Count on a battery-powered TV to get you through hurricane season power failures? Be advised it's going to be roadkill on the route to digital TV.
The radios in those old portable TV weather units will continue to work. But the TV display blinks to obsolete when the last analog TV broadcasts in the Tampa Bay area end at midnight Friday.
Oh, you could buy a converter for about $60. Or pull up dtv.gov to apply for a voucher from the U.S. Department of Commerce to offset some of the cost. But you still need to figure out where to plug in the converter (small TVs don't all have plugs) and rig up a power supply on a cheapie TV that most likely cost less new a few years ago than today's fix.
At the prodding of the FCC, a few TV makers finally put some small battery-powered sets on the market that meet the new digital ATSC standard. The brands — Eviant, Accurian and Haier — are not household names. Sets are in short supply and prices recently nosed below $200.
Radio Shack now stocks a compatible 4.3-inch screen with a rechargeable battery for $150. Target.com promotes a 7-inch screen for $112 including shipping.
Industry analysts don't see prices tumbling much more. That's because the market is small, a high-resolution picture means little on a tiny screen and the industry's big players are focused on technology that sells multiple products.
"As opposed to a stationary set, they're concentrated on creating a new mobile broadcast standard (for portable cellular, laptop and DVD players found in the rear seats of vehicles) that should be on the market in a year or two," said Ross Rubin, who tracks consumer electronics for NPD Group.
Indeed, most Florida discount stores and supermarkets that once sold battery-powered TVs this hurricane season only carry weather radios.
"We're pushing NOAA (National Oceanic and Atmospheric Administration) weather radios as a replacement because they cost less than $30," said Mike Stone, a spokesman for state Department of Emergency Management. "AM and FM radio still are the fastest information sources to restore in a disaster."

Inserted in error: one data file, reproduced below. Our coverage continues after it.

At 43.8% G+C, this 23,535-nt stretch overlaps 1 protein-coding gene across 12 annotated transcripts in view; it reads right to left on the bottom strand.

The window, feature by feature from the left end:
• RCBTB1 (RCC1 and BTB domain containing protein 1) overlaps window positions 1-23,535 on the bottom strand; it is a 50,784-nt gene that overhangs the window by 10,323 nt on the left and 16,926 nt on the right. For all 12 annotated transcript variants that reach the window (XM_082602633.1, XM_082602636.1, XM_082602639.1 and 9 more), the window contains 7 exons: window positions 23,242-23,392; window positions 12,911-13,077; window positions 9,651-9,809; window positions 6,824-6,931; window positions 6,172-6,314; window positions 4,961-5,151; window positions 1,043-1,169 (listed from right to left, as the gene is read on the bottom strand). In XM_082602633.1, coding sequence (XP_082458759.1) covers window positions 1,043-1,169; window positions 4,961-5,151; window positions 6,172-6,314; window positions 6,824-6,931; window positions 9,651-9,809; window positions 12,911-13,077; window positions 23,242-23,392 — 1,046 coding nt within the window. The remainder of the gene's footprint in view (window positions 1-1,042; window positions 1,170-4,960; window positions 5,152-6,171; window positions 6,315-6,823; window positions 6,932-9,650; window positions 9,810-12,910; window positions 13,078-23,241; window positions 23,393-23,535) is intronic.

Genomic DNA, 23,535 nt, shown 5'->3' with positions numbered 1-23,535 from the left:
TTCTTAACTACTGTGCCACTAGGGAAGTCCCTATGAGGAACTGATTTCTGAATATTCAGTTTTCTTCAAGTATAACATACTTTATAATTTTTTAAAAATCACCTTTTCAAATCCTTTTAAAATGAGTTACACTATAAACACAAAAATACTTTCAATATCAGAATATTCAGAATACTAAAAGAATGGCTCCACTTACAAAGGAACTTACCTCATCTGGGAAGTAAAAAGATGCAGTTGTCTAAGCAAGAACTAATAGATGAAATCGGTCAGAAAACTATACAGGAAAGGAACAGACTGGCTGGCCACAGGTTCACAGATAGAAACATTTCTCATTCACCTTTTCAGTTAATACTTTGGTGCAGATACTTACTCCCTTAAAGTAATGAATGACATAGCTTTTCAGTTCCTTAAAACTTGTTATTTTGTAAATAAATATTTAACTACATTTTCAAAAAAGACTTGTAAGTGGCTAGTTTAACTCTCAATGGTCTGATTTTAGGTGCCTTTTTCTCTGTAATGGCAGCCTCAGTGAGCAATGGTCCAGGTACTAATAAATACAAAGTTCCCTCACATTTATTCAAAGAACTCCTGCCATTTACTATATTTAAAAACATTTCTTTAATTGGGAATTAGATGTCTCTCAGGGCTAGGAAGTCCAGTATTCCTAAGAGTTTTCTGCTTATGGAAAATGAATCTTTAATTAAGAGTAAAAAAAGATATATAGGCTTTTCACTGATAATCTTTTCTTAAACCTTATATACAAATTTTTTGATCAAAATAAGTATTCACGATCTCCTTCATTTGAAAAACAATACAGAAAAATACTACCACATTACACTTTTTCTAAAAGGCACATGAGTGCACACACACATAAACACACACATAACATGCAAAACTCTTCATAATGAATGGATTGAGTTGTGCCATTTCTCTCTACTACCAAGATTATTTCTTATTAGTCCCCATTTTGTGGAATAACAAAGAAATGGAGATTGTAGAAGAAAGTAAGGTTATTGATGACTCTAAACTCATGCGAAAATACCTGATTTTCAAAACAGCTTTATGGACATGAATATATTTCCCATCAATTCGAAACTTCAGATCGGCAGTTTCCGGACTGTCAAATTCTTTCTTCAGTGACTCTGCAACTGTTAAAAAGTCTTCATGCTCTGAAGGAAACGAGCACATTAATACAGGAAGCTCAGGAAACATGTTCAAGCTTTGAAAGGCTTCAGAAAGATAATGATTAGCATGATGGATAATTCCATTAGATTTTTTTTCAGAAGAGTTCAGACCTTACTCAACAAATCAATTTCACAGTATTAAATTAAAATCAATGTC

For those who find little comfort listening to voices in the dark, progress must seem like two steps forward, one step back.
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Recent seasonal closings at some miniclinics operating inside drugstores are not a sign the low-cost alternative staffed by nurse practitioners is in retreat. The two big players locally will add services to expand their business model later this month.
Located inside Walgreens stores, Take Care Clinics will add skin tag and wart removal, treatment for rash, allergic skin reactions and animal and tick bites and, at seven locations, test infusion and injection treatments for chronic sufferers of osteoporosis and asthma. The infusion and injection therapies must be under orders from the patient's regular doctor.
Minute Clinics, which operate in CVS stores, are adding $30 sports physicals, tuberculosis tests and treatment for motion sickness and minor sprains. Later this month they add infusion treatments through nebulizers for mild asthma.
"We aren't going away," said Jayne Pratt, Minute Clinic operations manager in the bay area. "Doctors feel less threatened by us when they realize we supplement them by being open nights and weekends."
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Casting calls for amateur inventors hoping to catch a break on HSN through Kelly Ripa's Mom Inc. reality TV series start this month in New York, Chicago, Dallas and Los Angeles.
Details on how to audition for the series slated to air on TLC in the winter can be found at hsn.com/show.
Producers at Ripa and her husband Mark Consuelos' Milojo Productions hope to tell stories of moms turning their brainstorms into moneymakers on HSN, the TV shopping channel based in St. Petersburg.
Audition instructions suggest candidates not wear black-and-white outfits. They may be trend right. But they don't look good on TV.
Mark Albright can be reached at email@example.com or (727) 893-8252.